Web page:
Journalists face balancing act in covering Breivik trial | Europe| News and current affairs from around the continent | DW | 18.04.2012
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Journalists face balancing act in covering Breivik trial

The trial of Anders Behring Breivik, who killed 77 people in Norway last year, has attracted huge media attention. But reporting on it without providing a platform for Breivik's far-right ideology is a challenge.

An image of Norwegian mass killer Anders Behring Breivik is projected onto a screen in the press room, where journalists without access to the courtroom followed proceedings on large projector screens, during his terrorism and murder trial in Oslo April 16, 2012. Breivik, who massacred 77 people last summer, arrived under heavy armed guard at an Oslo courthouse on Monday, lifting his arm in what he has called a rightist salute as his trial began. Breivik, 33, has admitted setting off a car bomb that killed eight people at government headquarters in Oslo last July, then massacring 69 in a shooting spree at an island summer camp for Labour Party youths. REUTERS/Lise Aserud/Scanpix Norway (NORWAY - Tags: CRIME LAW) NO COMMERCIAL OR BOOK SALES. THIS IMAGE HAS BEEN SUPPLIED BY A THIRD PARTY. IT IS DISTRIBUTED, EXACTLY AS RECEIVED BY REUTERS, AS A SERVICE TO CLIENTS. NORWAY OUT. NO COMMERCIAL OR EDITORIAL SALES IN NORWAY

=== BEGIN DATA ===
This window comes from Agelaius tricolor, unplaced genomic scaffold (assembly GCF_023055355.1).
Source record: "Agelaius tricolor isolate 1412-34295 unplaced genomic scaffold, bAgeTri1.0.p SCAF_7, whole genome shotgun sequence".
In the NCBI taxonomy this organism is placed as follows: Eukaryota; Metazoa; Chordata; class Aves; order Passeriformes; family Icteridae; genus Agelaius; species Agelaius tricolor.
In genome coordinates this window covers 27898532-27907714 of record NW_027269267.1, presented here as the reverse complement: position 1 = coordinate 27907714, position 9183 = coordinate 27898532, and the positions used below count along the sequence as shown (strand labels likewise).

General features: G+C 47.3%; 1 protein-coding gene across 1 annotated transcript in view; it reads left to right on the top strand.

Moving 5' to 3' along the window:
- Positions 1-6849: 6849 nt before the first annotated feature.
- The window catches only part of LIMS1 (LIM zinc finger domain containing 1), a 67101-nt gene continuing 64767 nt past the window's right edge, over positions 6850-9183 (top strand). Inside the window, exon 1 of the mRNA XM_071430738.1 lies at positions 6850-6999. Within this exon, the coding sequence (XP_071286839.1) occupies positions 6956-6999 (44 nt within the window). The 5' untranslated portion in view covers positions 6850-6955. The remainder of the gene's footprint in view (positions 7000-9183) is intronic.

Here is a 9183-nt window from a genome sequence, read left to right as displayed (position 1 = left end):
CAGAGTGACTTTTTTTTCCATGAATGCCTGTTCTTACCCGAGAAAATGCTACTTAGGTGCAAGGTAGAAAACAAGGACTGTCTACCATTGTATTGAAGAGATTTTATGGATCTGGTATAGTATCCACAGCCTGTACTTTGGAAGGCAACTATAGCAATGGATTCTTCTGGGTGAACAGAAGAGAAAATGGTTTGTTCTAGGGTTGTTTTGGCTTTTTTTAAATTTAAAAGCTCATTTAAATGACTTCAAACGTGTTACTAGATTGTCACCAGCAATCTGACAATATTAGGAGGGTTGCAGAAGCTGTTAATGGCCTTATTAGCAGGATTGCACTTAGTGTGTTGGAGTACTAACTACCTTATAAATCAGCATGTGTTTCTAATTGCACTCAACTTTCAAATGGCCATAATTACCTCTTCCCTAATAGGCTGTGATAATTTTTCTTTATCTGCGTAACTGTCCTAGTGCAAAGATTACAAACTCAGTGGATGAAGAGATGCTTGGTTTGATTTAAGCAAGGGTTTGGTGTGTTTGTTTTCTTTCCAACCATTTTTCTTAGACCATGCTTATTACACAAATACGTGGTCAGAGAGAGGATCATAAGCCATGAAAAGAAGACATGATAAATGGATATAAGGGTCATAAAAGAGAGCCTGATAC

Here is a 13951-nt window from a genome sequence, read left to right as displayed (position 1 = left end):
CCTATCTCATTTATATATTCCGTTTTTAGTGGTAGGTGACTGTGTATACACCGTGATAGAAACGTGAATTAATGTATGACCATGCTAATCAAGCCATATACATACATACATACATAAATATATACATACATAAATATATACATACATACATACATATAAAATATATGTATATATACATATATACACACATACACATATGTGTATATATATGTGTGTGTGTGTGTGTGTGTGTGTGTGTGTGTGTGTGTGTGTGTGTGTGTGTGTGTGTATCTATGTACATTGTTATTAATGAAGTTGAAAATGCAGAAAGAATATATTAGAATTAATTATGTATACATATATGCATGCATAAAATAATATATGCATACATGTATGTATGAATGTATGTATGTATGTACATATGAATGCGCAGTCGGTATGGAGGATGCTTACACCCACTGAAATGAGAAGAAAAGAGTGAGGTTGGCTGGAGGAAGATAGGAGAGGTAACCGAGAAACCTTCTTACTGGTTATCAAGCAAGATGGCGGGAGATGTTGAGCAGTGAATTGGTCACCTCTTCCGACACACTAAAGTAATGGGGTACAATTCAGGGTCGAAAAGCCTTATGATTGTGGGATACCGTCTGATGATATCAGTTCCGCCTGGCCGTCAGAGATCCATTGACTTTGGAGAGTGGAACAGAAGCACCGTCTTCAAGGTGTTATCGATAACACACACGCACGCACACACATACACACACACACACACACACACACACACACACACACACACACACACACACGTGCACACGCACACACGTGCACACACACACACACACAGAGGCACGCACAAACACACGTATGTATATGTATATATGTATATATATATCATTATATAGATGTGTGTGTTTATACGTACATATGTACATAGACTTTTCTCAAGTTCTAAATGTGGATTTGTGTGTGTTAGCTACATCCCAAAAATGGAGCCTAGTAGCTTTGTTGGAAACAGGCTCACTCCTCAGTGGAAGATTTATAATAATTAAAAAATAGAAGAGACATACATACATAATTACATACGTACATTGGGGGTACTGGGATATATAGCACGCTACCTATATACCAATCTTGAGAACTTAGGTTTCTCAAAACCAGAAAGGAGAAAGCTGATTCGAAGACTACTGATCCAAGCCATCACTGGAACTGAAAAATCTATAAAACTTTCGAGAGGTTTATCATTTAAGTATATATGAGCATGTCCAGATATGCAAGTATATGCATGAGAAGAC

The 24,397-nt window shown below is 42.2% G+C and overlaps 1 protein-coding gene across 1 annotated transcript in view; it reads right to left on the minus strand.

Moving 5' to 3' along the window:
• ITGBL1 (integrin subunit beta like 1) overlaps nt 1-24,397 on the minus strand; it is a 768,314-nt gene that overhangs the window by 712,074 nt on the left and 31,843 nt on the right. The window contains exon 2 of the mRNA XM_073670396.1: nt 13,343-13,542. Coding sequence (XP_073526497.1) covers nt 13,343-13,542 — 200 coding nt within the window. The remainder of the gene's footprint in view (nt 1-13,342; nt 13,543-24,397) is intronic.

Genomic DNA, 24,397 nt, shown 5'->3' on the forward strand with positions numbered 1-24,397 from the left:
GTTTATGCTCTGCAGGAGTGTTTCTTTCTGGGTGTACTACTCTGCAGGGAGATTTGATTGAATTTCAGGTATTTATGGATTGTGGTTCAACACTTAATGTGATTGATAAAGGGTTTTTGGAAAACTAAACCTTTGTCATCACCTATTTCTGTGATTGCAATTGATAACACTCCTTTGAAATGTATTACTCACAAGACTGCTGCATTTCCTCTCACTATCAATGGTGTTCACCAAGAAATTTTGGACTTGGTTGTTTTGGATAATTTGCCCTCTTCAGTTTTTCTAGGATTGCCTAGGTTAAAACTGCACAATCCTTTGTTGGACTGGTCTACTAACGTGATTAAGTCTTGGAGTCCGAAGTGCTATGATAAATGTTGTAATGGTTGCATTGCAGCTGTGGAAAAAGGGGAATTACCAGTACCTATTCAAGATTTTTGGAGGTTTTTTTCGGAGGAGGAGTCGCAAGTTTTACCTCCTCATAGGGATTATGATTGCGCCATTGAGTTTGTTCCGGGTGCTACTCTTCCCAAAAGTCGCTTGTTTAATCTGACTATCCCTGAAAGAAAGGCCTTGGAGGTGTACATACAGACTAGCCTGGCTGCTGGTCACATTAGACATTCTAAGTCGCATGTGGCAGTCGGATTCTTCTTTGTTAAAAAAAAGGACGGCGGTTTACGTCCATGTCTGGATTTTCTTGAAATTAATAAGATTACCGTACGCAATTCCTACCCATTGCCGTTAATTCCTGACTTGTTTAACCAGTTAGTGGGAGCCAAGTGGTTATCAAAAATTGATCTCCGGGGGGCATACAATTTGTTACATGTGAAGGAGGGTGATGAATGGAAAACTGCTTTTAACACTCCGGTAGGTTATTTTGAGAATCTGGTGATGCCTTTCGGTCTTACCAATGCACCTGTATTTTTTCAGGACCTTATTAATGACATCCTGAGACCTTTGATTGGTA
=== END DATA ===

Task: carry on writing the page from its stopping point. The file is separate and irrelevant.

Breivik's trial has attracted huge international media attention

Several newspapers around the world had the same photograph on their front pages – Anders Behring Breivik touching his chest and extending his clenched right fist in front of him in a fascist salute on the first day of his trial earlier this week. Others opted for a more neutral image of Breivik.